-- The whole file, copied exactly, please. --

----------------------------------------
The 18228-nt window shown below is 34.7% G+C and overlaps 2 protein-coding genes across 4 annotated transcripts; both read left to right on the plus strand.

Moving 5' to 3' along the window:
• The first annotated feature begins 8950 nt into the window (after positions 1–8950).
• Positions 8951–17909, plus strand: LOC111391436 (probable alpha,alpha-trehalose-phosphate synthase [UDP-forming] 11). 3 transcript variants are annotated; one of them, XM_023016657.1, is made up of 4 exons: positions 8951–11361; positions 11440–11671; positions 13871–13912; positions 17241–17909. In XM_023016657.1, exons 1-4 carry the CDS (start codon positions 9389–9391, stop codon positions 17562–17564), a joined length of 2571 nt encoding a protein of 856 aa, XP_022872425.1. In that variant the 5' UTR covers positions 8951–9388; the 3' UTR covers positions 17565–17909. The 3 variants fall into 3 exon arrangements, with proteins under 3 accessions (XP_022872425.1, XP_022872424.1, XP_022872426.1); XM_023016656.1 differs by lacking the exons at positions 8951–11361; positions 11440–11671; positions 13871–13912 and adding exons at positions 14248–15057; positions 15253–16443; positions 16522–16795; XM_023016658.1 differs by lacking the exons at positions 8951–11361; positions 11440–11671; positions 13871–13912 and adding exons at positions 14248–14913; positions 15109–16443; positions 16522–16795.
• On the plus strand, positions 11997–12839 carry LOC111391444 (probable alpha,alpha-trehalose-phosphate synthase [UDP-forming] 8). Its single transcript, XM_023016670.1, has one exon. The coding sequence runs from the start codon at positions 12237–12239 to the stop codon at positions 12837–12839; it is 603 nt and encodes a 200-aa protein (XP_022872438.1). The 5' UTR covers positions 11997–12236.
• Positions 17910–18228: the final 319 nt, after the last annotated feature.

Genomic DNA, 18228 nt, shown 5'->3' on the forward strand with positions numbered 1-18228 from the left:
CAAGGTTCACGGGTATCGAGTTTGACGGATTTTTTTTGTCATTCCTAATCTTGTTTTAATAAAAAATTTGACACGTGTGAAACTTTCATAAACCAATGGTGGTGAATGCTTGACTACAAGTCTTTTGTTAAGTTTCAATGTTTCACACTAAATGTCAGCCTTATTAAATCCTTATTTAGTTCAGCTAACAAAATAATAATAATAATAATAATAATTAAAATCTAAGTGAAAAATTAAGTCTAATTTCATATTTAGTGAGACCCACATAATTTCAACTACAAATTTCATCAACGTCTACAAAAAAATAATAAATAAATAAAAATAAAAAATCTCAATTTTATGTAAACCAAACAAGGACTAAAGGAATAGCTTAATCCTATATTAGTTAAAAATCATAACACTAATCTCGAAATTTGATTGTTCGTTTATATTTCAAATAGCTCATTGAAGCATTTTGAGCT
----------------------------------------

The 18228-nt window shown below is 34.7% G+C and overlaps 2 protein-coding genes across 4 annotated transcripts; both read left to right on the plus strand.

Moving 5' to 3' along the window:
• The first annotated feature begins 8950 nt into the window (after positions 1–8950).
• Positions 8951–17909, plus strand: LOC111391436 (probable alpha,alpha-trehalose-phosphate synthase [UDP-forming] 11). 3 transcript variants are annotated; one of them, XM_023016657.1, is made up of 4 exons: positions 8951–11361; positions 11440–11671; positions 13871–13912; positions 17241–17909. In XM_023016657.1, exons 1-4 carry the CDS (start codon positions 9389–9391, stop codon positions 17562–17564), a joined length of 2571 nt encoding a protein of 856 aa, XP_022872425.1. In that variant the 5' UTR covers positions 8951–9388; the 3' UTR covers positions 17565–17909. The 3 variants fall into 3 exon arrangements, with proteins under 3 accessions (XP_022872425.1, XP_022872424.1, XP_022872426.1); XM_023016656.1 differs by lacking the exons at positions 8951–11361; positions 11440–11671; positions 13871–13912 and adding exons at positions 14248–15057; positions 15253–16443; positions 16522–16795; XM_023016658.1 differs by lacking the exons at positions 8951–11361; positions 11440–11671; positions 13871–13912 and adding exons at positions 14248–14913; positions 15109–16443; positions 16522–16795.
• On the plus strand, positions 11997–12839 carry LOC111391444 (probable alpha,alpha-trehalose-phosphate synthase [UDP-forming] 8). Its single transcript, XM_023016670.1, has one exon. The coding sequence runs from the start codon at positions 12237–12239 to the stop codon at positions 12837–12839; it is 603 nt and encodes a 200-aa protein (XP_022872438.1). The 5' UTR covers positions 11997–12236.
• Positions 17910–18228: the final 319 nt, after the last annotated feature.

Genomic DNA, 18228 nt, shown 5'->3' on the forward strand with positions numbered 1-18228 from the left:
CAAGGTTCACGGGTATCGAGTTTGACGGATTTTTTTTGTCATTCCTAATCTTGTTTTAATAAAAAATTTGACACGTGTGAAACTTTCATAAACCAATGGTGGTGAATGCTTGACTACAAGTCTTTTGTTAAGTTTCAATGTTTCACACTAAATGTCAGCCTTATTAAATCCTTATTTAGTTCAGCTAACAAAATAATAATAATAATAATAATAATTAAAATCTAAGTGAAAAATTAAGTCTAATTTCATATTTAGTGAGACCCACATAATTTCAACTACAAATTTCATCAACGTCTACAAAAAAATAATAAATAAATAAAAATAAAAAATCTCAATTTTATGTAAACCAAACAAGGACTAAAGGAATAGCTTAATCCTATATTAGTTAAAAATCATAACACTAATCTCGAAATTTGATTGTTCGTTTATATTTCAAATAGCTCATTGAAGCATTTTGAGCT